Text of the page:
Today the Supreme Court of the United States (SCOTUS) unanimously rejected a challenge to the longstanding voting district principal "one person, one vote" by ruling that states may use total population (as opposed to voting population) for drawing local and state legislative districts. This ruling comes from a critical case, Evenwel v Abbott, in which the Texas plaintiffs argued that legislative districts should be drawn based on the number of eligible voters instead of the total population.
Until today SCOTUS had never defined if the "one person, one vote" doctrine refers to total population or eligible voters. Counting only the voting population would take power away from places with higher proportions of children, disenfranchised felons, and non-citizen immigrants. This ruling does not change existing policies or districts but instead affirms existing protections that are nearly universal across the United States.
Evenwel argued that using total population instead of eligible voters dilutes the voter’s political power, referencing a voter-equality mandate in the Equal Protection Clause of the 14th Amendment. The population of immigrants, mentally disabled, children and others not eligible to vote would be excluded under this interpretation. Evenwel v Abbott was created and run by Project on Fair Representation, an advocacy group that works to repeal civil rights era legislation. Their most notable win is the 2013 Shelby v. Holder opinion that gutted the Voting Rights Act of 1963.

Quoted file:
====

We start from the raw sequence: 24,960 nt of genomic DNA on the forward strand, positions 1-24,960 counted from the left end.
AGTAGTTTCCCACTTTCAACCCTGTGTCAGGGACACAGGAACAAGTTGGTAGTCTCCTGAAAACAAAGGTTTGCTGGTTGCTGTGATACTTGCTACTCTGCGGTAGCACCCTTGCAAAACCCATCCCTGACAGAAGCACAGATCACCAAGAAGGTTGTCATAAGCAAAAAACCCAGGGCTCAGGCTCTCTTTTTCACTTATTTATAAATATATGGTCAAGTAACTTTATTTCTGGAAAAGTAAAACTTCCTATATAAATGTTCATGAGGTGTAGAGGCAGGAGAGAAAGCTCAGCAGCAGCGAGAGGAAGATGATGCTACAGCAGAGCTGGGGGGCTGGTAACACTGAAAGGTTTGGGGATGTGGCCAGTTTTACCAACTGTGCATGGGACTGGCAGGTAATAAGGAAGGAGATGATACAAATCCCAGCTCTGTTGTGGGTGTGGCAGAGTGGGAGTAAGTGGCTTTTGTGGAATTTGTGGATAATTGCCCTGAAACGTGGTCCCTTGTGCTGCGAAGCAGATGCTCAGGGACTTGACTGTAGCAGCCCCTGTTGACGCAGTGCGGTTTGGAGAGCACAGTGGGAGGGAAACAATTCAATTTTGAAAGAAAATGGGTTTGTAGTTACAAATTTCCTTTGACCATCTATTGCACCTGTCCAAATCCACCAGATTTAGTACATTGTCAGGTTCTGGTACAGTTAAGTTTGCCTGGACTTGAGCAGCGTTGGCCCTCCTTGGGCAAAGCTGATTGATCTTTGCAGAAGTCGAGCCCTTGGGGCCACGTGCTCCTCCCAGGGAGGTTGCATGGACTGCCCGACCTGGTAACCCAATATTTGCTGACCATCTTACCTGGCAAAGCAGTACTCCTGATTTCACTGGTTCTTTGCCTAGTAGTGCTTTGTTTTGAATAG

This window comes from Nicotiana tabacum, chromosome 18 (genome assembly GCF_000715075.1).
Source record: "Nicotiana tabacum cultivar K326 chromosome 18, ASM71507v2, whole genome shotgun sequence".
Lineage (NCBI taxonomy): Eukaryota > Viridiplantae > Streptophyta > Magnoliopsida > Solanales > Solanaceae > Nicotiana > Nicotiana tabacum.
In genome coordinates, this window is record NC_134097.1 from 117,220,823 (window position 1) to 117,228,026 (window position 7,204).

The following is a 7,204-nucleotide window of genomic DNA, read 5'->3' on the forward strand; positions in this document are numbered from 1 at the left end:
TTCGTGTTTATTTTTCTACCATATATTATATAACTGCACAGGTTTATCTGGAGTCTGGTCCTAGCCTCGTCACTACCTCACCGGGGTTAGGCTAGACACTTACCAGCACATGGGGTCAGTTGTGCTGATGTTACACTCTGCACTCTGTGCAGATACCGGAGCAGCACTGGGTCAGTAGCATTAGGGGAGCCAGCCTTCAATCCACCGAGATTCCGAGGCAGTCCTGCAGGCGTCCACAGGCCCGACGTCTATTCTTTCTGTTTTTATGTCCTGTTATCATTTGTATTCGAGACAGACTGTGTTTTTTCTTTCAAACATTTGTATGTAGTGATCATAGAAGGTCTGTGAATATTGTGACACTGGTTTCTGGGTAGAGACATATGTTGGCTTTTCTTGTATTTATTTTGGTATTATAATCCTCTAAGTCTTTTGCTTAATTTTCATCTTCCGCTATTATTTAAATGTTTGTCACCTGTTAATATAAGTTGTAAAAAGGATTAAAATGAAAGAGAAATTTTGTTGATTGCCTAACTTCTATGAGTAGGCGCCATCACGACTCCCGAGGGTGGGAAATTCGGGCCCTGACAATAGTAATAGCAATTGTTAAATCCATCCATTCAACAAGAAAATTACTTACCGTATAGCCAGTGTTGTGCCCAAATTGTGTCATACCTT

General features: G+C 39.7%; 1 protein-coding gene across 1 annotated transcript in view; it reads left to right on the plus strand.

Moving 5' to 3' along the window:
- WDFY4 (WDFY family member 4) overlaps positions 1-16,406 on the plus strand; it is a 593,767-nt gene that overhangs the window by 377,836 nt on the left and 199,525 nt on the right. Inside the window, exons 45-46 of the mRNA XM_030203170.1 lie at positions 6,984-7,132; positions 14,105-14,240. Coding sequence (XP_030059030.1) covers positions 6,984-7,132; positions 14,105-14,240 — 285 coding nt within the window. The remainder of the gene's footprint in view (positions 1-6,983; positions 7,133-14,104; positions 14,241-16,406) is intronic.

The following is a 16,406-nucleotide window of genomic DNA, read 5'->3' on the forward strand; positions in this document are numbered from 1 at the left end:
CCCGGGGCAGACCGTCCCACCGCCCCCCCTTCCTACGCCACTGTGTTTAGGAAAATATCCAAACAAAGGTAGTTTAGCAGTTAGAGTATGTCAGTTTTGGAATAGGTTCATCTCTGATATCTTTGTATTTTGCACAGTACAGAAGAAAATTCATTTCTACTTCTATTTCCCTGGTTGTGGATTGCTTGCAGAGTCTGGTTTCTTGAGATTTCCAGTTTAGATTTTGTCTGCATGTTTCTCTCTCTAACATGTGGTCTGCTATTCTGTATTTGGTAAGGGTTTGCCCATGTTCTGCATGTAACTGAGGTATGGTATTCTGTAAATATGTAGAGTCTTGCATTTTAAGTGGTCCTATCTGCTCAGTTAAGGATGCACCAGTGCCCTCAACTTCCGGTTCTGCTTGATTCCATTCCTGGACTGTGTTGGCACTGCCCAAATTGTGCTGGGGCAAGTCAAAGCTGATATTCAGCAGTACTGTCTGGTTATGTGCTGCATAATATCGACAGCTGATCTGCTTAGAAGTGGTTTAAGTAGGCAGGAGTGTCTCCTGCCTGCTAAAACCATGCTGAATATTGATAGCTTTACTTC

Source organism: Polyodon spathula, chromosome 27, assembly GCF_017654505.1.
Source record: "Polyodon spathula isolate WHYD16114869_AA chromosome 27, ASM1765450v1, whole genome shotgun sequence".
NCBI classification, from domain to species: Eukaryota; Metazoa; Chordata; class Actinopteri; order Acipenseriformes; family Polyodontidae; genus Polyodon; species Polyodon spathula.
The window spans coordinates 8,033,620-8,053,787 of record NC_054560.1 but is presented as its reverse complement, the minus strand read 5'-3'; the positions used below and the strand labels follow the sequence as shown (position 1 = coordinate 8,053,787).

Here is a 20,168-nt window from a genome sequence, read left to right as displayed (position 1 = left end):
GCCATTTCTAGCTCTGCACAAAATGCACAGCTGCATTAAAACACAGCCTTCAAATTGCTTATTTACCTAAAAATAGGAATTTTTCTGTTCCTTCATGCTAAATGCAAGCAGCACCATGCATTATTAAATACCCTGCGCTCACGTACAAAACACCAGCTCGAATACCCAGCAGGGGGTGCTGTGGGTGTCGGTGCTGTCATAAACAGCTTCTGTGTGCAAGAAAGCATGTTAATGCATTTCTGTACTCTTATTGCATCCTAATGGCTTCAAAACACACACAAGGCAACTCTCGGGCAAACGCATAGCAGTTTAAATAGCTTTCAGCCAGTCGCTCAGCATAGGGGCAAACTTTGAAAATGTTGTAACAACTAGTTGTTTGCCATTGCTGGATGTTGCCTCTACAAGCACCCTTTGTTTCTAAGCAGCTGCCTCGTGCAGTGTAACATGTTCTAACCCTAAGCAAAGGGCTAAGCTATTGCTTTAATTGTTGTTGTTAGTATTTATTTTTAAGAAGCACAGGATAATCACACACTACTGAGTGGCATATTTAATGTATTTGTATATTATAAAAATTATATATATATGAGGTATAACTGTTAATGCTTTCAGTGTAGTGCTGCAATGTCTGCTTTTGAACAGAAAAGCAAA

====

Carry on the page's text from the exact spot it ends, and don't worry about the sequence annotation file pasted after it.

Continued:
In this instance, the civil rights era cases under attack were Baker v. Carr (1962) and Reynolds v. Sims (1964.) Over the past five decades these decisions have upheld "one-person, one-vote" as a basic principle in state and local districting. The voting districts are allowed less than a 10% population margin based on other circumstances, including political party affiliation.
Many legal and political scholars across the country are unified in a belief that if SCOTUS had ruled in favor of Evenwel the result would have been older, whiter and more conservative districts, moving political power out of urban centers.
Instead, today’s ruling is a victory for fair districting. However, SCOTUS fell short of requiring that one-person, one-vote is the only way local and state districts can be drawn, allowing states the opportunity to develop alternate districting systems.